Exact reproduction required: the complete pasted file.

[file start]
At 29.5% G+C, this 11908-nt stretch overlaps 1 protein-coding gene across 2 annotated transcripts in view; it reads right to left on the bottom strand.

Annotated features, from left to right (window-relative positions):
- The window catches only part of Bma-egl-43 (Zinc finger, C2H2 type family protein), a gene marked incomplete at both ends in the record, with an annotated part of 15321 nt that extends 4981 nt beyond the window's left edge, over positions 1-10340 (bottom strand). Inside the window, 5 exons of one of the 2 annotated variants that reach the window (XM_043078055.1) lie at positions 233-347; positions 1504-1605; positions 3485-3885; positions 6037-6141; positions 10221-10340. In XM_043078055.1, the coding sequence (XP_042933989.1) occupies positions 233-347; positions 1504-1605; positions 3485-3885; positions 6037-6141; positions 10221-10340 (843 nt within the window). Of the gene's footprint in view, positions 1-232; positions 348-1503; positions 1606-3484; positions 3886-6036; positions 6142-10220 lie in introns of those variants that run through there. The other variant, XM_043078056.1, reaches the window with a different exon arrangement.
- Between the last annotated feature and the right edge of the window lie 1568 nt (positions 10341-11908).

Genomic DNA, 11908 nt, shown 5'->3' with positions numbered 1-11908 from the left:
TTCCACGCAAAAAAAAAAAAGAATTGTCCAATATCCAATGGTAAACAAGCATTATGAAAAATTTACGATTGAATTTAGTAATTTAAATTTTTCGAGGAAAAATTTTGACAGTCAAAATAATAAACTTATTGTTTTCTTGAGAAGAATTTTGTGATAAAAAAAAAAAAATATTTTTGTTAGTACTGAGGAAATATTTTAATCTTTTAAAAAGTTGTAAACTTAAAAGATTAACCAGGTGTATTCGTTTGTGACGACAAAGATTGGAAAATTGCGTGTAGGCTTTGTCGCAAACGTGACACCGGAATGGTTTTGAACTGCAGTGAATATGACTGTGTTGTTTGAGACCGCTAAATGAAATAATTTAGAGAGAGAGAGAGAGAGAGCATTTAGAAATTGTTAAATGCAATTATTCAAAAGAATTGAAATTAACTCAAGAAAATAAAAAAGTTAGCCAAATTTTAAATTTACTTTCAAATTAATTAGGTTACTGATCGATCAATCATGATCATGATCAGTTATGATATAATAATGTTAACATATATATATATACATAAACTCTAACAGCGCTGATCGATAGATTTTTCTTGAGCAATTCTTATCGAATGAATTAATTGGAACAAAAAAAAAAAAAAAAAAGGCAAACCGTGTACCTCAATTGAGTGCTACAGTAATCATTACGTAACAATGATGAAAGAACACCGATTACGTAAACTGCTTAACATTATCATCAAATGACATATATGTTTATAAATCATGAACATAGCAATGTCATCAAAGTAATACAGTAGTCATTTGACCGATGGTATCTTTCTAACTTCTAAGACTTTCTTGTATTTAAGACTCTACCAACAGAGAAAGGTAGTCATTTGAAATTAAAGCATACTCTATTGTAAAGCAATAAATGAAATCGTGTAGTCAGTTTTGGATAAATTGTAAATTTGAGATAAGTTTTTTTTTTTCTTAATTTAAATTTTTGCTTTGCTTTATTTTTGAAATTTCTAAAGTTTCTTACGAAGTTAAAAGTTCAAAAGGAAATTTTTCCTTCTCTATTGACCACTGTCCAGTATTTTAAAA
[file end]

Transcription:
At 29.5% G+C, this 11908-nt stretch overlaps 1 protein-coding gene across 2 annotated transcripts in view; it reads right to left on the bottom strand.

Annotated features, from left to right (window-relative positions):
- The window catches only part of Bma-egl-43 (Zinc finger, C2H2 type family protein), a gene marked incomplete at both ends in the record, with an annotated part of 15321 nt that extends 4981 nt beyond the window's left edge, over positions 1-10340 (bottom strand). Inside the window, 5 exons of one of the 2 annotated variants that reach the window (XM_043078055.1) lie at positions 233-347; positions 1504-1605; positions 3485-3885; positions 6037-6141; positions 10221-10340. In XM_043078055.1, the coding sequence (XP_042933989.1) occupies positions 233-347; positions 1504-1605; positions 3485-3885; positions 6037-6141; positions 10221-10340 (843 nt within the window). Of the gene's footprint in view, positions 1-232; positions 348-1503; positions 1606-3484; positions 3886-6036; positions 6142-10220 lie in introns of those variants that run through there. The other variant, XM_043078056.1, reaches the window with a different exon arrangement.
- Between the last annotated feature and the right edge of the window lie 1568 nt (positions 10341-11908).

Genomic DNA, 11908 nt, shown 5'->3' with positions numbered 1-11908 from the left:
TTCCACGCAAAAAAAAAAAAGAATTGTCCAATATCCAATGGTAAACAAGCATTATGAAAAATTTACGATTGAATTTAGTAATTTAAATTTTTCGAGGAAAAATTTTGACAGTCAAAATAATAAACTTATTGTTTTCTTGAGAAGAATTTTGTGATAAAAAAAAAAAAATATTTTTGTTAGTACTGAGGAAATATTTTAATCTTTTAAAAAGTTGTAAACTTAAAAGATTAACCAGGTGTATTCGTTTGTGACGACAAAGATTGGAAAATTGCGTGTAGGCTTTGTCGCAAACGTGACACCGGAATGGTTTTGAACTGCAGTGAATATGACTGTGTTGTTTGAGACCGCTAAATGAAATAATTTAGAGAGAGAGAGAGAGAGAGCATTTAGAAATTGTTAAATGCAATTATTCAAAAGAATTGAAATTAACTCAAGAAAATAAAAAAGTTAGCCAAATTTTAAATTTACTTTCAAATTAATTAGGTTACTGATCGATCAATCATGATCATGATCAGTTATGATATAATAATGTTAACATATATATATATACATAAACTCTAACAGCGCTGATCGATAGATTTTTCTTGAGCAATTCTTATCGAATGAATTAATTGGAACAAAAAAAAAAAAAAAAAAGGCAAACCGTGTACCTCAATTGAGTGCTACAGTAATCATTACGTAACAATGATGAAAGAACACCGATTACGTAAACTGCTTAACATTATCATCAAATGACATATATGTTTATAAATCATGAACATAGCAATGTCATCAAAGTAATACAGTAGTCATTTGACCGATGGTATCTTTCTAACTTCTAAGACTTTCTTGTATTTAAGACTCTACCAACAGAGAAAGGTAGTCATTTGAAATTAAAGCATACTCTATTGTAAAGCAATAAATGAAATCGTGTAGTCAGTTTTGGATAAATTGTAAATTTGAGATAAGTTTTTTTTTTTCTTAATTTAAATTTTTGCTTTGCTTTATTTTTGAAATTTCTAAAGTTTCTTACGAAGTTAAAAGTTCAAAAGGAAATTTTTCCTTCTCTATTGACCACTGTCCAGTATTTTAAAA